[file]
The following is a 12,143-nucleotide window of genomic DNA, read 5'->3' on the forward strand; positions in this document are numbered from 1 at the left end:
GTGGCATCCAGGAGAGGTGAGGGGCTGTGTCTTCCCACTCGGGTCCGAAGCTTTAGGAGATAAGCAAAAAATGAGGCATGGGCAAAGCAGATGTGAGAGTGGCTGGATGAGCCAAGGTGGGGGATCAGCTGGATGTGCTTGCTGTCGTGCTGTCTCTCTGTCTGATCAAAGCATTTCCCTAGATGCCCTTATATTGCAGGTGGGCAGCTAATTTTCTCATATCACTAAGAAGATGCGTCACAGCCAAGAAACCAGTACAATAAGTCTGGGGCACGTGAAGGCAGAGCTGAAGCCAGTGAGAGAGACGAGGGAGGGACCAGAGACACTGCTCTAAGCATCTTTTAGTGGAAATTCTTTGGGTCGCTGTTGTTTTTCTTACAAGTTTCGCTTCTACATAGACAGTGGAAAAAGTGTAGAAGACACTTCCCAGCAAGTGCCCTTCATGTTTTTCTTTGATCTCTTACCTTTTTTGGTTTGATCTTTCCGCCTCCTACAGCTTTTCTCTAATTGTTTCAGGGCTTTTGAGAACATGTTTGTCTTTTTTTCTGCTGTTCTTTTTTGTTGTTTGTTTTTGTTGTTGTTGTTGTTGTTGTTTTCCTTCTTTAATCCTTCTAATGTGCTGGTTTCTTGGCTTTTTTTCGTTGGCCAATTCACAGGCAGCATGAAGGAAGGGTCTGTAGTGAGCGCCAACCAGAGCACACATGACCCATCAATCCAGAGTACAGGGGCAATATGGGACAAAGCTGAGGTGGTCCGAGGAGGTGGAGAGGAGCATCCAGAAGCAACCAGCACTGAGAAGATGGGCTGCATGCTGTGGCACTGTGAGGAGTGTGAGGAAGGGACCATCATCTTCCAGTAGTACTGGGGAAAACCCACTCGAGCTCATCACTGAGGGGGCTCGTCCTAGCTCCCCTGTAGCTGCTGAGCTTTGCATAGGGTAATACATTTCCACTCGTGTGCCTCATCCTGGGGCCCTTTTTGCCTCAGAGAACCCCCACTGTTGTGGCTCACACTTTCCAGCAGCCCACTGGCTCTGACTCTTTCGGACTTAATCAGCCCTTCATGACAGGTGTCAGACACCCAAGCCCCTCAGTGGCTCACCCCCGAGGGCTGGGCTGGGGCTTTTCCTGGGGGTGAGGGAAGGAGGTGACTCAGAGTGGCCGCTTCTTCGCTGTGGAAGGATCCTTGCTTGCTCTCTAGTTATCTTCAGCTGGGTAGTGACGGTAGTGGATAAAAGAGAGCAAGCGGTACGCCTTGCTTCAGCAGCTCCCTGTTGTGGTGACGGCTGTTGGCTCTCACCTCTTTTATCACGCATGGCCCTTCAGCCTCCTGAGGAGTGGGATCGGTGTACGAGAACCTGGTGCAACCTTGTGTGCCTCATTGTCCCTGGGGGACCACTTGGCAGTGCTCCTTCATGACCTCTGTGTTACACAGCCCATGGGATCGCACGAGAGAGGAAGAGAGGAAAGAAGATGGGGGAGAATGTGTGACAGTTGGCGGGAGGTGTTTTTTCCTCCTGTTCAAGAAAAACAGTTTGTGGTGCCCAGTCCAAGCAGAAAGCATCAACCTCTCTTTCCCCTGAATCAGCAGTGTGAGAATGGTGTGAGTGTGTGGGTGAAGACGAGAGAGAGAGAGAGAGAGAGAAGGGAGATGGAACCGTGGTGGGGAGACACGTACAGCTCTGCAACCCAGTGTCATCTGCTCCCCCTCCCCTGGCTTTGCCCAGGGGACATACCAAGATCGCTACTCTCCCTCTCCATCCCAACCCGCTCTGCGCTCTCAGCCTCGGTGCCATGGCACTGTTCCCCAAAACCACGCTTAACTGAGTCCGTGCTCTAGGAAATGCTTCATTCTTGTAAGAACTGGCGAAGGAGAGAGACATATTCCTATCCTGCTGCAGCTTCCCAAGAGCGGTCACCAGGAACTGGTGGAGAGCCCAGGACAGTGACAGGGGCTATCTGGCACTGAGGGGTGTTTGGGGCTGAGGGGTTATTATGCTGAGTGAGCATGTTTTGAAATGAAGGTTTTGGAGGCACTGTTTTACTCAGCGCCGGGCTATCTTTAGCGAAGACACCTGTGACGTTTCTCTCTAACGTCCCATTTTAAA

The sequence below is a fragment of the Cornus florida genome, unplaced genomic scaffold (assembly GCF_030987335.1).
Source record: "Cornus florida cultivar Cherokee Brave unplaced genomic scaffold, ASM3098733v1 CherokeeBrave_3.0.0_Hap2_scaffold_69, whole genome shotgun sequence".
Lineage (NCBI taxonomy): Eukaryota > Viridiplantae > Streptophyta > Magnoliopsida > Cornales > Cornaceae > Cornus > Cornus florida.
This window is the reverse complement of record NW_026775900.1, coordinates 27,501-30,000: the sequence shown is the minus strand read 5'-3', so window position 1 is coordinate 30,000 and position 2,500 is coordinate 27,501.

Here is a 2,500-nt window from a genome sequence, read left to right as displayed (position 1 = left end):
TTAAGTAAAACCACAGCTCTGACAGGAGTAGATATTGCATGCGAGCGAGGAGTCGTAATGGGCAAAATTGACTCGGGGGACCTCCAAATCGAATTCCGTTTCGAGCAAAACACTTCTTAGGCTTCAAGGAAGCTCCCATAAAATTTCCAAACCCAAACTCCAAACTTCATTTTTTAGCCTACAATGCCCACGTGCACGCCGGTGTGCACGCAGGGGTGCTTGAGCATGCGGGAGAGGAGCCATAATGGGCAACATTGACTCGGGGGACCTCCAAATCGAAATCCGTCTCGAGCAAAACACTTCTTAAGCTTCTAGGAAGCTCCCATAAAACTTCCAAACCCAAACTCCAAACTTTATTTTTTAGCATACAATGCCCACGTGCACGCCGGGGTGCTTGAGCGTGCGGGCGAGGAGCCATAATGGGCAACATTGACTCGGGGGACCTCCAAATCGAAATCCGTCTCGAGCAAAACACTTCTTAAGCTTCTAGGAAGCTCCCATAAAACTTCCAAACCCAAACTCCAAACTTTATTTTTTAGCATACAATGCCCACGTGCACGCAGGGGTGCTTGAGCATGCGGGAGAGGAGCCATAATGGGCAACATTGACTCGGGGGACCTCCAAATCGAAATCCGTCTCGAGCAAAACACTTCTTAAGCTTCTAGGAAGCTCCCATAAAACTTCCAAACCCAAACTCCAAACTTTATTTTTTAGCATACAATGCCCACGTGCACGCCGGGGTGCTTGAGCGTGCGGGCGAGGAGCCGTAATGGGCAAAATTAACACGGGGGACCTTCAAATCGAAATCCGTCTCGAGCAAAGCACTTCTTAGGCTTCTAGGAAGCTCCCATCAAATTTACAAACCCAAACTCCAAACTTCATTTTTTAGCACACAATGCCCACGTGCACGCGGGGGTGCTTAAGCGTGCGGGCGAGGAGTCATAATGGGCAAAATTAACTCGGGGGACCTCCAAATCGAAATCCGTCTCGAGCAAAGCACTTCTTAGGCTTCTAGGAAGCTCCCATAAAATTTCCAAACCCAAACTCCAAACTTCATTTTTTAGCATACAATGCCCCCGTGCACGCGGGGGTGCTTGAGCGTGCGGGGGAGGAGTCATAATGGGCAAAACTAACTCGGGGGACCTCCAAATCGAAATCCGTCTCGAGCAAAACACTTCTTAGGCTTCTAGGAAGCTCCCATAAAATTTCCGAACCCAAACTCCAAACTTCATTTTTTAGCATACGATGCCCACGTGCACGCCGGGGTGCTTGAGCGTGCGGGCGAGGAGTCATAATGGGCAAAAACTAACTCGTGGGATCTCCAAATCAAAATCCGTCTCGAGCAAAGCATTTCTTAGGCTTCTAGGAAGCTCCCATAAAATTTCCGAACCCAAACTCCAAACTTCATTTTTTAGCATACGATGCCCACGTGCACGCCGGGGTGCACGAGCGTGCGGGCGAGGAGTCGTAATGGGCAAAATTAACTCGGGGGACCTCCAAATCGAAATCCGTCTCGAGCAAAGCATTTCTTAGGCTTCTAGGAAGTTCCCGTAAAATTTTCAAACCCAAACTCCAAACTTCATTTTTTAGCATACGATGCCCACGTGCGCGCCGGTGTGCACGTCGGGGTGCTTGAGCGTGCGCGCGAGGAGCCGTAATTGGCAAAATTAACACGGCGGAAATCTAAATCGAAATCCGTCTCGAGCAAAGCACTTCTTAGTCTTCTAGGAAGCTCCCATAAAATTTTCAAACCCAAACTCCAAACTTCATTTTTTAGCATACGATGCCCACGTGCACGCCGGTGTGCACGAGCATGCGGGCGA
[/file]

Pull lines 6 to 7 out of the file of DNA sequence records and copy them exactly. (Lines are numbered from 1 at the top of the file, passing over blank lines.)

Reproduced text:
This window is the reverse complement of record NW_026775900.1, coordinates 27,501-30,000: the sequence shown is the minus strand read 5'-3', so window position 1 is coordinate 30,000 and position 2,500 is coordinate 27,501.

Here is a 2,500-nt window from a genome sequence, read left to right as displayed (position 1 = left end):